From the Inside
1978: Warner Bros 7599-26064-2
This is really quite an extraordinary album. My sister had it, when we were kids, and I think I got far more out of it than did she. Its very much a concept album, being songs all in the voice of residents of some institution housing mental-issues patients, many of them violent and/or criminal, all presented by Alice Cooper himself. And possibly two or three of them (How You Gonna See Me Now, and, I think, From the Inside and The Quiet Room) are actually his own stories.
The album provides quite a wild ride of personalities and their stories, ranging from frenetic (Serious,) to reflective (various tracks) and from sex-obsessed (Nurse Rozetta) to sociohistorically significant (Jackknife Johnny, about a Vietnam vet who has married a VC girl (i.e., Viet Cong, thus one of his and his comrades adversaries)).
In terms of musical energy, that ride is only let down by the closing track, which I have to acknowledge was probably necessary as a wrapup if not in the end successful. Millie and Billie is a mini-epic, a duet between sweet n innocent country sweethearts who just happen to murder and dismember someone in their little romance (with details lovingly sung herein), and actually I consider it the standout track because of its ending, in which things dont merely end with a minor note but in fact trail out with sonic tendrils indicating insanity and delusion closing in on Billie a very nice, if intentionally (and successfully) disturbing, touch.
Choosing just one track from this as being my favorite would make me squirm, indeed, but probably Id go with Nurse Rozettanot because its a stellar composition or performance or story, but because its just such nasty fun. It also includes just one whiff of a synthesizer, amidst all the pre-synth rock instrumentation, in a somewhat startling arpeggiated whoosh used a couple of times. Amusing lyrics, too.
In retrospect, the amusing Wish I Was Born in Beverly Hills should have informed me a bit about the existence of homosexuality (or at least activities in that zone, with whatever end in mind, so to speak) with its line, regarding its main character and her mothers tennis-pro lover, if she dont score him fast, she knows that her brother will. Another fun set of lyrics, there, the chorus running I wish I was born in Beverly Hills / I swear I couldnt drink half as much as she spills / I want to lick it up, get my kicks and thrills / Be her gigolo lover and send her the bills, yeah!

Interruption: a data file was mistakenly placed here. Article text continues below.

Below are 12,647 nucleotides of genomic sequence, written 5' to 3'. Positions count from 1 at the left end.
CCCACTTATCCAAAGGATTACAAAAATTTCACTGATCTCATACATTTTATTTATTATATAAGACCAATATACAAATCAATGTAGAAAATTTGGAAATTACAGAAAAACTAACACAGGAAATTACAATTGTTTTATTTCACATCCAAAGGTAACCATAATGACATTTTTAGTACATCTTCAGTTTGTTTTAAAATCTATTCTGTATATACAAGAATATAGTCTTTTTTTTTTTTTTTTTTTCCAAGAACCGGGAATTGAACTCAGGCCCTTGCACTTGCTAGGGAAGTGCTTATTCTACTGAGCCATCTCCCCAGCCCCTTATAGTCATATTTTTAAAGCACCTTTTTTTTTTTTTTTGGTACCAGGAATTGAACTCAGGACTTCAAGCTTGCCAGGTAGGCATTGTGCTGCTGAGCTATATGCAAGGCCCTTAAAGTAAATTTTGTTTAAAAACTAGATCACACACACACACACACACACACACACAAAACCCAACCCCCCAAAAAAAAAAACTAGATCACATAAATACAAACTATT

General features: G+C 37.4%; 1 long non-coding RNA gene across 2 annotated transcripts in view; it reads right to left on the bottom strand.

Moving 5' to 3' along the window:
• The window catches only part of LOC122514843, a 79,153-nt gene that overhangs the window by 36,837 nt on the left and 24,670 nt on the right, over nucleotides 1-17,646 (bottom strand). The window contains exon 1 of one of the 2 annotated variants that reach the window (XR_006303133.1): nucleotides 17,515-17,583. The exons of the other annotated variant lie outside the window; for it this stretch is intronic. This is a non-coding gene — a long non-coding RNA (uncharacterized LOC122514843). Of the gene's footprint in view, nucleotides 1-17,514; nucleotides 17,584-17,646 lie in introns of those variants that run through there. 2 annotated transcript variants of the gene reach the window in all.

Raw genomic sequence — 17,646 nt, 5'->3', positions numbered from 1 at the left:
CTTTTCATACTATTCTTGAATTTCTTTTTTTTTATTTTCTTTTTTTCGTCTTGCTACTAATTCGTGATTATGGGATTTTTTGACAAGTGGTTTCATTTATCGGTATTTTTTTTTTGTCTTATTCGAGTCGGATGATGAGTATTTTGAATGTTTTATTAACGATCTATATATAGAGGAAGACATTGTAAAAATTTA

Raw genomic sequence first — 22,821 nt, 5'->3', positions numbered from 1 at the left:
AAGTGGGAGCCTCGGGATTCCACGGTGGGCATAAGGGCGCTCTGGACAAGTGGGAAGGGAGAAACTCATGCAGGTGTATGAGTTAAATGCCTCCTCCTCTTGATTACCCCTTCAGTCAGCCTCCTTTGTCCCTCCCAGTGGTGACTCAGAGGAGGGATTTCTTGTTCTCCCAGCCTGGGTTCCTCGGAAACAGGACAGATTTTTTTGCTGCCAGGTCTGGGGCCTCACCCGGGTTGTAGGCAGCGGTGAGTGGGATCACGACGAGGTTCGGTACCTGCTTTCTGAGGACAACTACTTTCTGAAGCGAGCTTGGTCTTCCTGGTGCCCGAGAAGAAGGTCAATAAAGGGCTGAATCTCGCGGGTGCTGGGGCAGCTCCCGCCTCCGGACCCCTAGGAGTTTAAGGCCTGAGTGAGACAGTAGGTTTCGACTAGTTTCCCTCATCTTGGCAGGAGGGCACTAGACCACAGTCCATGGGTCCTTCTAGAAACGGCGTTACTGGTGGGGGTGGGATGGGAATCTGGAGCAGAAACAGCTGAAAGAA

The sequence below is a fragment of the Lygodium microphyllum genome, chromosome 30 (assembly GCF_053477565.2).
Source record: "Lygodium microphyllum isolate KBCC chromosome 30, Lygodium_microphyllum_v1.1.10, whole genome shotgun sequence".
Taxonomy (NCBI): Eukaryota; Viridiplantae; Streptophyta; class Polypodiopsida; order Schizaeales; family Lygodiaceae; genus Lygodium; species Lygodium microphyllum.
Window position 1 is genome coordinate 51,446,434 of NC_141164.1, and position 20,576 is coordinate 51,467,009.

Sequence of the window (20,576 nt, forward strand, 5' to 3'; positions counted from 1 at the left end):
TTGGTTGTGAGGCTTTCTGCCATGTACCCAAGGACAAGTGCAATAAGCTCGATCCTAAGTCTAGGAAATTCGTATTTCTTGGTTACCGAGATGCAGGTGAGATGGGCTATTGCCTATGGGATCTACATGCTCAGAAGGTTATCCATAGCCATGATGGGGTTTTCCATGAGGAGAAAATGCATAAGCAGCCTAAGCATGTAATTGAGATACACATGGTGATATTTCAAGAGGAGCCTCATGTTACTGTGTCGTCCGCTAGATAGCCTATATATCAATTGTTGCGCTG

One last thought: this album cover/package was a great one to see in full LP format, because not only did the front cover open with a split down the middle (between the eyes) to reveal the scene within, but also it was much easier to see the scene portrayed in the big photo therein: all the sung characters from the songs arranged in one psych-ward room (plus Veronica!). This photo appears on the back of the CD booklet, but, at just under 2.5" tall, as opposed to the 12" height of the photo on the LP version, it really cant compare favorably. Many of the characters also cluster to become the refections in his eyes on the front coveragain, more clear on the LP than on the CD. The back cover had a die-cut opening so that the doors on it would open to reveal a photo of the patients, led by Cooper, coming at the viewer. It was a nifty package.
A final note, and this ones specific to the CD release, which was of German make and bears no indication of the year of its production, just that of the contents copyright: its booklet contains lyrics that are riddled with errors, both typos and mishearings, proudly ascribed to one Linda Hennrick. I do hope Warner Brothers has gotten a better source for those lyrics and the tracklist since whenever this thing was produced, for future repressings.
Comments © 2014 Mark Ellis Walker, except as noted, and no claim is made to the images and quoted lyrics.